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Sexual Exploitation Victims/Survivors

If you have been sexually involved or in an emotionally inappropriate relationship with a professional who was originally helping you, then you may now be dealing with a complex set of issues and emotions. Mental health and medical professionals, counselors, social workers, clergy, and others who enter into a helping relationship with you have made a covenant to act in your best interest and not exploit or abuse you. This is true for others such as attorneys, educators, emergency/crisis counselors, victim service personnel, and law enforcement professionals as well. In a professional-client relationship, there is an inherent imbalance of power. Depending on the relationship you have (or had) with the professional, this imbalance of power, combined with the natural development of feelings of trust, intimacy, and emotional dependence, along with phenomena known by psychologists as “transference”, can place you in a very vulnerable position in relation to the professional. Professionals are required to maintain boundaries with you and to not exploit your vulnerability, dependence, and trust. When a professional does have a sexual or romantic relationship with you as his client or former client, it is considered to be professionally unethical and (for many professions) illegal behavior and the professional bears full responsibility for any harm that results. There is no such thing as “mutually consenting adults” in such a situation, since the exploitation of your emotional dependence is not ethically considered to be true “consent” (this viewpoint on “consent” is supported by laws in some states).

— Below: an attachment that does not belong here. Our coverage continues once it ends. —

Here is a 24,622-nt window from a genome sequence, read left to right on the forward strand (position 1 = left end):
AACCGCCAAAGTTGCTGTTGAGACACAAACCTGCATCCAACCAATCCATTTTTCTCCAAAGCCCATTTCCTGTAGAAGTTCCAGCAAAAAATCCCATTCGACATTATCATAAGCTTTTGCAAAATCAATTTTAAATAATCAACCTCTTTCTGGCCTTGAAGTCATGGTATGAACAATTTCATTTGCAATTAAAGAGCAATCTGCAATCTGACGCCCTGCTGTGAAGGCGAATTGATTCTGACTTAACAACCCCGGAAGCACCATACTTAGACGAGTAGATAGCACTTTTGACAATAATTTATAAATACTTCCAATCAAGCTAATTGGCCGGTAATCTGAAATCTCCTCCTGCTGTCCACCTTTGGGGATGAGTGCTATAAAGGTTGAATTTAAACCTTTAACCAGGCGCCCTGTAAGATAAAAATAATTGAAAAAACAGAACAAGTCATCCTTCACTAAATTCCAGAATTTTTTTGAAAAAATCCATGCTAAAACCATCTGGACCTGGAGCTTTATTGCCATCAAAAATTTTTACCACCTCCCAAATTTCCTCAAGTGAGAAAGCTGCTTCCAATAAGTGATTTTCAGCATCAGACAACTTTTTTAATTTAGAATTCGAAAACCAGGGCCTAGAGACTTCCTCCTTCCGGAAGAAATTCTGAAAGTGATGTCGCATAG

This web site has a lot of resources for you

AdvocateWeb provides no consulting or professional counseling or legal advice (note our disclaimer). We are strictly an information service. Through reading this information, we hope this helps you begin to sort out the issues you are dealing with and we hope it might help you along on your road to recovery.

Browse around this web site, read, learn, reflect. The information presented represents the thinking of many professionals, ethicists, theologians, counselors, legal experts, and fellow victim/survivors.

1. Is there a problem? Look over this list of questions by Estelle Disch, Ph.D. “Is There Something Wrong or Questionable in Your Treatment?”

2. Learn more about sexual exploitation. Read: Tell Me More…“When Professionals Have Sex with Their Clients/Patients/Students”

3. Then read: It’s Never OK: A Handbook for Victims and Victim Advocates on Sexual Exploitation by Counselors and Therapists

Information for Victims and Victim Advocates on Sexual Exploitation by Counselors and Therapists from the the Public Education Work Group of the Task Force on Sexual Exploitation by Counselors and Therapists.

4. After that, check out all of the: Information and Resources we have found for you.

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